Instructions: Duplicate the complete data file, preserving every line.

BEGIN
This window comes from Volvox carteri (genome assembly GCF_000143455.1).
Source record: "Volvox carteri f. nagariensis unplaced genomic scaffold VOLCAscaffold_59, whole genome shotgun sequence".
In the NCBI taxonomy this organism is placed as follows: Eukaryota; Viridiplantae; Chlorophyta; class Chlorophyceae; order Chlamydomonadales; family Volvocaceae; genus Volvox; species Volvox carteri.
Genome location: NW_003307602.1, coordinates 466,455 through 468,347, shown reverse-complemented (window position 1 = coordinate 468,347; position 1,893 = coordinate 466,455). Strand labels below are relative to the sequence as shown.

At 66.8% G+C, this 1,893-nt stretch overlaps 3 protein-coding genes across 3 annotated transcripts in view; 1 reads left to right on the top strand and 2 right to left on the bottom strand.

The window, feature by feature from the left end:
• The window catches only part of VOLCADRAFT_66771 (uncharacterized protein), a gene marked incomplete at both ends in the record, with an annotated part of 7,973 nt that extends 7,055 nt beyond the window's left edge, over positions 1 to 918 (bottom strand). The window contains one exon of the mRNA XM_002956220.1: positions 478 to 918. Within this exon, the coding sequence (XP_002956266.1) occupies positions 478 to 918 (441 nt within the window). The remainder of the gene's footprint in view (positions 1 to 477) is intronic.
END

This window comes from Volvox carteri (genome assembly GCF_000143455.1).
Source record: "Volvox carteri f. nagariensis unplaced genomic scaffold VOLCAscaffold_59, whole genome shotgun sequence".
In the NCBI taxonomy this organism is placed as follows: Eukaryota; Viridiplantae; Chlorophyta; class Chlorophyceae; order Chlamydomonadales; family Volvocaceae; genus Volvox; species Volvox carteri.
Genome location: NW_003307602.1, coordinates 466,455 through 468,347, shown reverse-complemented (window position 1 = coordinate 468,347; position 1,893 = coordinate 466,455). Strand labels below are relative to the sequence as shown.

At 66.8% G+C, this 1,893-nt stretch overlaps 3 protein-coding genes across 3 annotated transcripts in view; 1 reads left to right on the top strand and 2 right to left on the bottom strand.

The window, feature by feature from the left end:
• The window catches only part of VOLCADRAFT_66771 (uncharacterized protein), a gene marked incomplete at both ends in the record, with an annotated part of 7,973 nt that extends 7,055 nt beyond the window's left edge, over positions 1 to 918 (bottom strand). The window contains one exon of the mRNA XM_002956220.1: positions 478 to 918. Within this exon, the coding sequence (XP_002956266.1) occupies positions 478 to 918 (441 nt within the window). The remainder of the gene's footprint in view (positions 1 to 477) is intronic.